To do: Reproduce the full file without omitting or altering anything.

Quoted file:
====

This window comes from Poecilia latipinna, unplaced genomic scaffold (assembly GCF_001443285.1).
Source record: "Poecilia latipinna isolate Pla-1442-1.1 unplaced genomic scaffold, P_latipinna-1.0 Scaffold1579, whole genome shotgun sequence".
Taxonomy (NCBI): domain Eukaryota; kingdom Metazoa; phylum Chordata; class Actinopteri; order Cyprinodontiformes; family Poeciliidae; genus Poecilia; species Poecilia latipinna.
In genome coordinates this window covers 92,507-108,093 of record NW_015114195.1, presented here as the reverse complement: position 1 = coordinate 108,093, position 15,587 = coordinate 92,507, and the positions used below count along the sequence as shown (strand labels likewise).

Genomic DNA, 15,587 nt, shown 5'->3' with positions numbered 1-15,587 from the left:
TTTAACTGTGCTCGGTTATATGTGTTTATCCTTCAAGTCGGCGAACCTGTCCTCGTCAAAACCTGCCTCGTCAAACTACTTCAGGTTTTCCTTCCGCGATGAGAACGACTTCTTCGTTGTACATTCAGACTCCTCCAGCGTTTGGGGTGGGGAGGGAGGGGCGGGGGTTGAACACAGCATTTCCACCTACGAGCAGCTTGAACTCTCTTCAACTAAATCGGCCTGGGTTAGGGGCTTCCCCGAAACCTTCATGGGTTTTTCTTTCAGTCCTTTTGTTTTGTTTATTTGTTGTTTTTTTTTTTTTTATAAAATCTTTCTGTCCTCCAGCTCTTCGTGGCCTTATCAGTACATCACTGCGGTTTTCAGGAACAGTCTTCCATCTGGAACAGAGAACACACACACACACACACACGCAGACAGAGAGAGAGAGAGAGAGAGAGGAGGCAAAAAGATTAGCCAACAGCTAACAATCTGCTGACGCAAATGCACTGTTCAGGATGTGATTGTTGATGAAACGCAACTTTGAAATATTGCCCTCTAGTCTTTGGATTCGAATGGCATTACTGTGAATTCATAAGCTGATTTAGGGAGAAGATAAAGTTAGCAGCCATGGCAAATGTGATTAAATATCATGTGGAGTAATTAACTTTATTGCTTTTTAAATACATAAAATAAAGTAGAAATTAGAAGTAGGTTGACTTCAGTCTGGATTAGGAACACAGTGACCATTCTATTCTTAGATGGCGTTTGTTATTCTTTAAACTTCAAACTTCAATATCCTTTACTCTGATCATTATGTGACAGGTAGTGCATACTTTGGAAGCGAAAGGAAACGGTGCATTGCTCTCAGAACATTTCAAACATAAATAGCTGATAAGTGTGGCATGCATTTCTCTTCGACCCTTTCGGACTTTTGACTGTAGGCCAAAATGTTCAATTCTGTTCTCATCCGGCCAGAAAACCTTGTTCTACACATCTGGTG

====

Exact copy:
This window comes from Poecilia latipinna, unplaced genomic scaffold (assembly GCF_001443285.1).
Source record: "Poecilia latipinna isolate Pla-1442-1.1 unplaced genomic scaffold, P_latipinna-1.0 Scaffold1579, whole genome shotgun sequence".
Taxonomy (NCBI): domain Eukaryota; kingdom Metazoa; phylum Chordata; class Actinopteri; order Cyprinodontiformes; family Poeciliidae; genus Poecilia; species Poecilia latipinna.
In genome coordinates this window covers 92,507-108,093 of record NW_015114195.1, presented here as the reverse complement: position 1 = coordinate 108,093, position 15,587 = coordinate 92,507, and the positions used below count along the sequence as shown (strand labels likewise).

Genomic DNA, 15,587 nt, shown 5'->3' with positions numbered 1-15,587 from the left:
TTTAACTGTGCTCGGTTATATGTGTTTATCCTTCAAGTCGGCGAACCTGTCCTCGTCAAAACCTGCCTCGTCAAACTACTTCAGGTTTTCCTTCCGCGATGAGAACGACTTCTTCGTTGTACATTCAGACTCCTCCAGCGTTTGGGGTGGGGAGGGAGGGGCGGGGGTTGAACACAGCATTTCCACCTACGAGCAGCTTGAACTCTCTTCAACTAAATCGGCCTGGGTTAGGGGCTTCCCCGAAACCTTCATGGGTTTTTCTTTCAGTCCTTTTGTTTTGTTTATTTGTTGTTTTTTTTTTTTTTATAAAATCTTTCTGTCCTCCAGCTCTTCGTGGCCTTATCAGTACATCACTGCGGTTTTCAGGAACAGTCTTCCATCTGGAACAGAGAACACACACACACACACACACGCAGACAGAGAGAGAGAGAGAGAGAGAGGAGGCAAAAAGATTAGCCAACAGCTAACAATCTGCTGACGCAAATGCACTGTTCAGGATGTGATTGTTGATGAAACGCAACTTTGAAATATTGCCCTCTAGTCTTTGGATTCGAATGGCATTACTGTGAATTCATAAGCTGATTTAGGGAGAAGATAAAGTTAGCAGCCATGGCAAATGTGATTAAATATCATGTGGAGTAATTAACTTTATTGCTTTTTAAATACATAAAATAAAGTAGAAATTAGAAGTAGGTTGACTTCAGTCTGGATTAGGAACACAGTGACCATTCTATTCTTAGATGGCGTTTGTTATTCTTTAAACTTCAAACTTCAATATCCTTTACTCTGATCATTATGTGACAGGTAGTGCATACTTTGGAAGCGAAAGGAAACGGTGCATTGCTCTCAGAACATTTCAAACATAAATAGCTGATAAGTGTGGCATGCATTTCTCTTCGACCCTTTCGGACTTTTGACTGTAGGCCAAAATGTTCAATTCTGTTCTCATCCGGCCAGAAAACCTTGTTCTACACATCTGGTG